Safari tourism is big business in Botswana, writes Mike Munro.
Our Botswanan guide offers a quiet word of advice before the walking safari in the Okavango Delta begins.
"Whatever happens in the bush", he says, "don't run."
He'd been listening to us wondering out loud whether any of these magnificent predators are in the vicinity of our intended route, and what we'd do if confronted by one.
The guide, Carl, indicates he's come face-to-face with lions, and he knows what to do, which provides a degree of comfort. The key, apparently, is to stay still and eyeball them.
As it transpires, we don't see any lions on the two-hour walk. There are some elephants following a trail, giraffes foraging in the distance, and occasionally antelopes, warthogs and vultures.
But the big cats are elsewhere today.
Still fresh in our memories is a lion incident days earlier near Kasane, 250km to the north-east. While on a vehicle safari in Botswana's Chobe National Park, we watched with astonishment as a pride of four were shot and killed after attacking cattle outside the confines of the 11,000sq km park.
Near Kasane, the Chobe River forms not just the northern boundary of the national park, but also the border between Botswana and Namibia. On the Namibian side of the river lies a cattle farm.
We saw and heard the whole grisly incident unfold — the four female lions eyeing their prey from the park side of the river; the lions swimming across the river and lying in wait in the grass; the cattle wandering obliviously towards them; the distressed bellowing of the cattle as the lions attacked; then the sight of a flat deck truck, on which stood several men clutching firearms, speeding to the scene; and, finally, the sound of gunfire as the lions were destroyed.
We learn later that it's not the first time lions have been shot after straying on to Namibian farms. Such incidents not only cause cross-border tensions, court charges and claims to the Botswana Government for compensation, but they are also deeply distressing for the guides and gamekeepers.
Safari tourism is big business in Botswana, a landlocked country that shares borders with South Africa, Namibia, Zambia and Zimbabwe. A focus on high-end users sees tourism revenues now second to diamonds.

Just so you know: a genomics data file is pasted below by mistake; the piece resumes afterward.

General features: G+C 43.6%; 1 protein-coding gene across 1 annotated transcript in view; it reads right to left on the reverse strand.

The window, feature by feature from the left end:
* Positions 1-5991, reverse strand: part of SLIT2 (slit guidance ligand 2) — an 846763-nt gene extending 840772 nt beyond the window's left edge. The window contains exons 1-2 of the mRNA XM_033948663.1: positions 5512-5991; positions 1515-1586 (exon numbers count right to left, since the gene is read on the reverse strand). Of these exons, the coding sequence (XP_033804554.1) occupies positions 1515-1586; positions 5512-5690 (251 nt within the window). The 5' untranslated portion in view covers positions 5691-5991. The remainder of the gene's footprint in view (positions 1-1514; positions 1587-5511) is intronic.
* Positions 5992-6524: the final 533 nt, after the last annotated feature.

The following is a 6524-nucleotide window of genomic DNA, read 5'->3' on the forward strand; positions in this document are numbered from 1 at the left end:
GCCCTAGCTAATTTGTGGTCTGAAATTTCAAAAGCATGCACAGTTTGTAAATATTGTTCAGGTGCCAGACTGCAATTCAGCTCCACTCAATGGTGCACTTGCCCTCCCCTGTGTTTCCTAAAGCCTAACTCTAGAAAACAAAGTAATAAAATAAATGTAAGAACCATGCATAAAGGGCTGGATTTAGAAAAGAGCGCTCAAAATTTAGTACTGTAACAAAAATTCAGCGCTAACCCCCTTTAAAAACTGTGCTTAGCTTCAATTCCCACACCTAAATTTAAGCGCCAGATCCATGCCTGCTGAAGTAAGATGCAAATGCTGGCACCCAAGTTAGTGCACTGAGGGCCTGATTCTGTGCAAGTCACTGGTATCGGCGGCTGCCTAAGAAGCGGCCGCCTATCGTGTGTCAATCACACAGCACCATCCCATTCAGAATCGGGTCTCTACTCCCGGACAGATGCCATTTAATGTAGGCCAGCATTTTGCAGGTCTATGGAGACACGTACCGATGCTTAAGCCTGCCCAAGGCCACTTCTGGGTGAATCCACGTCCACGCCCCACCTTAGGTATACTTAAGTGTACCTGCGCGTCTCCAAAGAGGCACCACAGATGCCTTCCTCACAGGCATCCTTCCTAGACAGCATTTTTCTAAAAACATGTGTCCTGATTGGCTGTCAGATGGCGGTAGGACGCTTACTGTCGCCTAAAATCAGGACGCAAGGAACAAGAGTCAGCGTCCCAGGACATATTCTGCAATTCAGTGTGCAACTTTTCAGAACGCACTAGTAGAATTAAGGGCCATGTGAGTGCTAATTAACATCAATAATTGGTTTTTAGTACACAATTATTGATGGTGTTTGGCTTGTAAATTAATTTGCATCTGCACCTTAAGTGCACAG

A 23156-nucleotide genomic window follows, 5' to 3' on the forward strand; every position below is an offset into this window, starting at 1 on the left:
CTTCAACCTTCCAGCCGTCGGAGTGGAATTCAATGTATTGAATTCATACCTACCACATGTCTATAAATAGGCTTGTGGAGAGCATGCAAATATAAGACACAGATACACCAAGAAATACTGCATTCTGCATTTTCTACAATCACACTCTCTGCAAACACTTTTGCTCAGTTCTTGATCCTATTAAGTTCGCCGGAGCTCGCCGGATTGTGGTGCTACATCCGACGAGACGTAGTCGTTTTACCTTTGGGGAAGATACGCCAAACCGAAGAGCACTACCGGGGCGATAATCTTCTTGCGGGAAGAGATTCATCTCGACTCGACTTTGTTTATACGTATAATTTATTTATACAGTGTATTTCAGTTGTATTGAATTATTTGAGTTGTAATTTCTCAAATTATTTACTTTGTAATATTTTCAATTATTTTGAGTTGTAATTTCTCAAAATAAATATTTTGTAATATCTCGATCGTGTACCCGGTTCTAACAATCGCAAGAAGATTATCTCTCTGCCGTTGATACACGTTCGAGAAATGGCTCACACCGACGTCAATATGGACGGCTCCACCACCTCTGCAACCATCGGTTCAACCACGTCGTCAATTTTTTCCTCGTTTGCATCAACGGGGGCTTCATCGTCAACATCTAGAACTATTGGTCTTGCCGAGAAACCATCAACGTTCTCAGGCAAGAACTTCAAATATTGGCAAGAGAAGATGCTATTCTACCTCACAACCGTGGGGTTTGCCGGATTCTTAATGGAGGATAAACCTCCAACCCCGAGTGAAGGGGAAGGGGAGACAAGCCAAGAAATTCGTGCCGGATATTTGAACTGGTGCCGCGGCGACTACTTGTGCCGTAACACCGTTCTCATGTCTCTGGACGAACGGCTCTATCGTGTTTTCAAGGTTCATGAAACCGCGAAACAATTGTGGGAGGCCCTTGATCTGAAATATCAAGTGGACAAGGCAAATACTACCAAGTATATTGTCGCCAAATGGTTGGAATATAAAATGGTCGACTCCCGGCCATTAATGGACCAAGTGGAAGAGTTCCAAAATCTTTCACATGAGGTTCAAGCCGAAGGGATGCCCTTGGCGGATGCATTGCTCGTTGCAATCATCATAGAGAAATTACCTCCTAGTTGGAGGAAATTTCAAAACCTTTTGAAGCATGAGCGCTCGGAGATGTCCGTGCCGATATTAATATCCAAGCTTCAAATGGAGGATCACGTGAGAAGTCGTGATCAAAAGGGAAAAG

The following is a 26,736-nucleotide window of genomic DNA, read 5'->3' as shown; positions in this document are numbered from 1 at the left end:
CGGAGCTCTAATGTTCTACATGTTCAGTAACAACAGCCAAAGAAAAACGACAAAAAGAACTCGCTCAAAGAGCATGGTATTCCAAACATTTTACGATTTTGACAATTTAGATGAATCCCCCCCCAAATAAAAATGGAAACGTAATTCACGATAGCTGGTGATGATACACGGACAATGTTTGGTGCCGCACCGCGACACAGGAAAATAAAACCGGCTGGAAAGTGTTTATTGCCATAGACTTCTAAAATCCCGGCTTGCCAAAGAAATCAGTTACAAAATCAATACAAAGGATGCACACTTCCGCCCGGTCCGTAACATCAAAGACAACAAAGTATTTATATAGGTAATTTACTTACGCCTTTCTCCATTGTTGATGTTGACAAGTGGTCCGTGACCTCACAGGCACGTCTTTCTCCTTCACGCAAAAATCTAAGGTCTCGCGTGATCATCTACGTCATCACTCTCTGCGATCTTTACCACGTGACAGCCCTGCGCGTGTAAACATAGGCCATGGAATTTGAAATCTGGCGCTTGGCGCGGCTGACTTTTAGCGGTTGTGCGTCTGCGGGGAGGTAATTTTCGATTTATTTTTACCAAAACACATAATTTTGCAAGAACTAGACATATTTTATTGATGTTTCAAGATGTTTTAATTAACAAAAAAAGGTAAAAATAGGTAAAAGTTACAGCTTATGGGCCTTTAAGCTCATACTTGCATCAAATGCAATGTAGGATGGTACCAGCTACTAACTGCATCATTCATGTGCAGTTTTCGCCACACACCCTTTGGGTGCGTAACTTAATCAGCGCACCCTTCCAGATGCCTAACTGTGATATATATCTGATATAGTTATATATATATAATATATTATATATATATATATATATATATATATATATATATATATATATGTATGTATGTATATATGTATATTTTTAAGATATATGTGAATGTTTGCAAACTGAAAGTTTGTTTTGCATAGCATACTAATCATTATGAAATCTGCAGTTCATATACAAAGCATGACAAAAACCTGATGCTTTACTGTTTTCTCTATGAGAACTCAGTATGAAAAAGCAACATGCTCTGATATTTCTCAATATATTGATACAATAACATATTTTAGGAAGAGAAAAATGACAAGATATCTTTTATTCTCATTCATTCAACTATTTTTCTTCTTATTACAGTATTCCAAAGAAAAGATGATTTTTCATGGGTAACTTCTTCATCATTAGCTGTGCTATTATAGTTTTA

And what is noticeable to the visitor is a strong commitment to safeguarding the interests of wildlife, and to promoting sustainable practises.
Game park gates are locked at sunset, off-track safariing is strictly prohibited, and at Chobe the safari vehicles are electric to minimise noise and emissions.
With the help of Botswana's security forces, the country is a beacon of hope in the fight against elephant poachers.
The elephant population is estimated at about 200,000, the largest of any African country, and growing about 5 per cent annually, bucking the continent's trend of declining numbers. Guide Carl tells us that Botswana's President, Ian Khama, has dismisssed talk of a cull, which some favour, preferring the density of the elephant population be regulated by natural events such as drought and fire depleting forage resources, rather than human intervention.
At Camp Okavango, set on a remote island in the heart of the Okavango Delta — a maze of reed-lined waterways and riverine forests — there are further reminders about the paramountcy of wildlife interests.
While we're there a bull elephant comes inside the camp perimeter daily in search of sustenance, using his giant head to butt smallish trees to the ground so he can eat the foliage. Such is the mess left by this mammalian wrecking ball that it looks like a small tornado has torn through parts of the place. Nobody dares disturb the elephant as it goes about its forage.
The luxurious suites under the shade of mangosteen trees, and the walkways to them, are raised one and half metres, allowing the forest vegetation to thrive and smaller game, such as antelopes and baboons, to pass unhindered.
One evening a wallowing hippopotamus wrecks the pump that draws water for the camp from one of the delta's many channels, cutting the water supply for 12 hours. Staff work through the night to carry out repairs, apologising for the inconvenience to guests but quietly reminding us that we're in the wilds of Africa.
This, after all, is the creatures' domain, and humans need to work around them if they choose to encroach.
Getting there: Etihad, in alliance with codeshare partners, flies to Johannesburg.
Further information: See chobenationalpark.co.za.